TechArb Student-Startup Plans For Growth with $5K Award from CFE Donors

What’s the one thing that frustrates mobile-gamers the most? According to the student founders running a budding new U-M startup called Saturnup, it’s unwanted, unavoidable, pop-up advertisements that appear right in the middle of the game. In today’s mobile game application experience, users are forced to watch sponsored-videos, blasted by distracting banners and bombarded with “click here” gimmicks. The founders of Saturnup have been working tirelessly on a solution to this advertising nightmare that not only alleviates the interruptions for the consumer, but also provides advertisers higher quality user-interactions for their money.

Saturnup joined the summer 2015 cohort at TechArb, a student-only accelerator run jointly by The Center for Entrepreneurship and the Zell Lurie Institute for Entrepreneurial Studies, and in just a few months has developeda product ready to test. The Center for Entrepreneurship has identified this startup as one of the top performing teams coming out of the summer cohort due to the students’ determination and tangible progress. As a result, Saturnup has been awarded $5,000 to support the team in reaching their next significant milestone – acquiring customers to test the software. The funding is made possible through a generous gift to CFE from University of Michigan alumni family, Dr. Thomas E. and Betsy Brady. Dr. Thomas Brady received his PhD in Materials Science from the College of Engineering and founded Plastics Technologies, which he and his wife Mrs. Brady run.

So, what is the magical software that will revolutionize the way companies advertise in mobile games? The CFE sat down with founder, Howard Sobel, an incoming senior studying business administration at the Ross School of Business, to learn about Saturnup, his entrepreneurial experiences at U-M and future plans for the $5,000 award. Saturnup’s other team members include John DeSilva, senior in Computer Science Engineering and Ittai Svidler, sophomore in Computer Science Engineering.

CFE: What is Saturnup and how did you come up with your business idea?

Howard Sobel: As millennials, we are always on our phones using apps and playing games. We personally felt frustrated by how annoying and disruptive in-game advertising has become and decided there has to be a better way for companies and gamers to interact. Our team came together when I met John in an entrepreneurship class. We worked really well together and had a lot of common goals for starting our own business. That’s when we started envisioning Saturnup. The software we’ve designed works by rewarding users for learning something about a brand. For example, at the beginning of a game, an ad could pop-up and offer a “life” or reward, like no advertisements for the rest of the game round, in exchange for answering a question about a brand. This way the user is learning something about the advertiser while being rewarded for it. We think it will be much more effective for advertisers because they will get valuable interactions, and it will take some clutter out of the mobile game experience for the user.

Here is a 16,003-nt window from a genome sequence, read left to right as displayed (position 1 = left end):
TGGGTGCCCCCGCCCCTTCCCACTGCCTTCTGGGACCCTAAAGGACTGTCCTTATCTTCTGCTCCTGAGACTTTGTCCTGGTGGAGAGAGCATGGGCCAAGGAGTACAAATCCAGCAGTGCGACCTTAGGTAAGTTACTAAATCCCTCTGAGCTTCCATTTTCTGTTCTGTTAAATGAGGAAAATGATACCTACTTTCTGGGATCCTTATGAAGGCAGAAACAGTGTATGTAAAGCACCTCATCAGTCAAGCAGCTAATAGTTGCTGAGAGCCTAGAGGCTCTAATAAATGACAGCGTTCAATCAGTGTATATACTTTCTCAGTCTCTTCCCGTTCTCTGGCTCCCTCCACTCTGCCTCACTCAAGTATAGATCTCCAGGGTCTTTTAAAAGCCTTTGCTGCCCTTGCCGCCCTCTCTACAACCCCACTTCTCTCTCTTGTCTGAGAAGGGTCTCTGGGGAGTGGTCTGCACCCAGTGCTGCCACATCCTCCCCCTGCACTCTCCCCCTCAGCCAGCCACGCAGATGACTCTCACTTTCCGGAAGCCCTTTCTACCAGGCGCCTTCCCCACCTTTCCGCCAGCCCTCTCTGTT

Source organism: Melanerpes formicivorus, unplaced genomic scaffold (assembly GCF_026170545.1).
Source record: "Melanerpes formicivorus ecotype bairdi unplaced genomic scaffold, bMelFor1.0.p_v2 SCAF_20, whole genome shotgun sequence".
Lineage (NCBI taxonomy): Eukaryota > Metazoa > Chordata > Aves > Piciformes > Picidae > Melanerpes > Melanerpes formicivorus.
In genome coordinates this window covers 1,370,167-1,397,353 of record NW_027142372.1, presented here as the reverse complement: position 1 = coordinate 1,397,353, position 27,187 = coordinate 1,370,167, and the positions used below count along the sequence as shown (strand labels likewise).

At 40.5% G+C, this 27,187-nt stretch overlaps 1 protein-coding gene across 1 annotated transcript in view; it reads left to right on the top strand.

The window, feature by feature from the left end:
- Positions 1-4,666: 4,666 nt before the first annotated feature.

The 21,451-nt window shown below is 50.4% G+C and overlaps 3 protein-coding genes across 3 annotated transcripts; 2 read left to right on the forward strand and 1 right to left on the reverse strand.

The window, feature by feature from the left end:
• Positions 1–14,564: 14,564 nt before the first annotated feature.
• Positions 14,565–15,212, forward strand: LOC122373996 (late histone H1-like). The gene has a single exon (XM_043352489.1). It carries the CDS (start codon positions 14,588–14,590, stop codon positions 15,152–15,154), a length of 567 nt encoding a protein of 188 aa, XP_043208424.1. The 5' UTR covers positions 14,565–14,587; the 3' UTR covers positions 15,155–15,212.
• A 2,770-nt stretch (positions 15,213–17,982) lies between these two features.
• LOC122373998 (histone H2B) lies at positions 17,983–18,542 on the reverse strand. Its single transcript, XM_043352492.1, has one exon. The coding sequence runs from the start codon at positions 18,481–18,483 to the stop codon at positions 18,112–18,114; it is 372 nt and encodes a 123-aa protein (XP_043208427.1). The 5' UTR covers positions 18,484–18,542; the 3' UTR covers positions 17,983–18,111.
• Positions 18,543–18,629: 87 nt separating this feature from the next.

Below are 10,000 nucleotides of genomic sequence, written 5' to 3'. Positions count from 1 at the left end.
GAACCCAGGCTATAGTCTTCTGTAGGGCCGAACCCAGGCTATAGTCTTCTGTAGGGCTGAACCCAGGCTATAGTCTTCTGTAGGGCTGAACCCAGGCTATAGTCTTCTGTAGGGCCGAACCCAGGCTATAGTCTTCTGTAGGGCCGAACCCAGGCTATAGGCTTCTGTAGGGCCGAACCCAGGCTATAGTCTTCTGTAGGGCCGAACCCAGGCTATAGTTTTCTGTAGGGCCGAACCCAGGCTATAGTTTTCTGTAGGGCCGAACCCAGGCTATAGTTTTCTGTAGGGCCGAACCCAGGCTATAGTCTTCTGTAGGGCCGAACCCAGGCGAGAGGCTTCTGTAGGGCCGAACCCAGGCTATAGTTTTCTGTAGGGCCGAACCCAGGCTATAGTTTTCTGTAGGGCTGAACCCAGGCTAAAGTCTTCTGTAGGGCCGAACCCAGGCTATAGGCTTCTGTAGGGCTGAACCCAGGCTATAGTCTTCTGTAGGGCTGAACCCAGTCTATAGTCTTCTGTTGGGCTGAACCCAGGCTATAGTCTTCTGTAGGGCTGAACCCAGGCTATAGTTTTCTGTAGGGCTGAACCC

CFE: What is the current status of Saturnup? What are you working on right now?

HS: We’ve developed a collegiate-themed trivia game for Android and IOs that uses our style of advertisement, and we are launching it in a month so we can test how it works with real users. We are also working with a lot of marketers to develop something that they want and would pay for in the future. Basically, testing the product from both the user and advertiser perspective.

CFE: What are you planning on doing with the $5,000 award from the Brady family?

HS: We are using that money purely for customer acquisition. The goal is to attract developers to want to use our product because it provides them greater opportunity for profit. For example, they can get higher return on someone answering a question than just viewer impressions (current market). In order to get our product in front of more potential customers, and compete with well-established software that already exists, we will have to offset some costs. The Brady family and the Center for Entrepreneurship are supporting us at critical time and we can’t thank them enough.

CFE: What are some entrepreneurial resources at U-M that has helped your startup take off?

HS: The mentorship provided by TechArb has been indispensable, specifically the mentorship we’ve gotten from Tom Frank from CFE, Nancy Benovich Gilby from the School of Information and Josh Botkin from ZLI. Being able to work in a collaborative environment with other teams that are facing the same problems that we are has been extremely helpful and given us a sense of community.

CFE: What advice do you have for other student entrepreneurs?

HS: Don’t be afraid to ask for help and talk to everyone you can! If you are in school, use all of the resources that it can provide. I don’t think students realize how many opportunities and resources are right here in front of them, most free of any cost. That’s tremendous for startups with limited, well, everything. Also, if you are starting a technology company, build your team with a variety of talents. You’ll need people who understand business and people who are highly tech-savvy to develop the product. It can be really expensive and difficult to have a tech designed outside of your team.

CFE: Where will Saturnup be five years from now?

HS: Hopefully serving thousands of mobile gaming customers!

To learn more about Saturnup, visit their website saturnup.com or email Howard athosobel@umich.edu.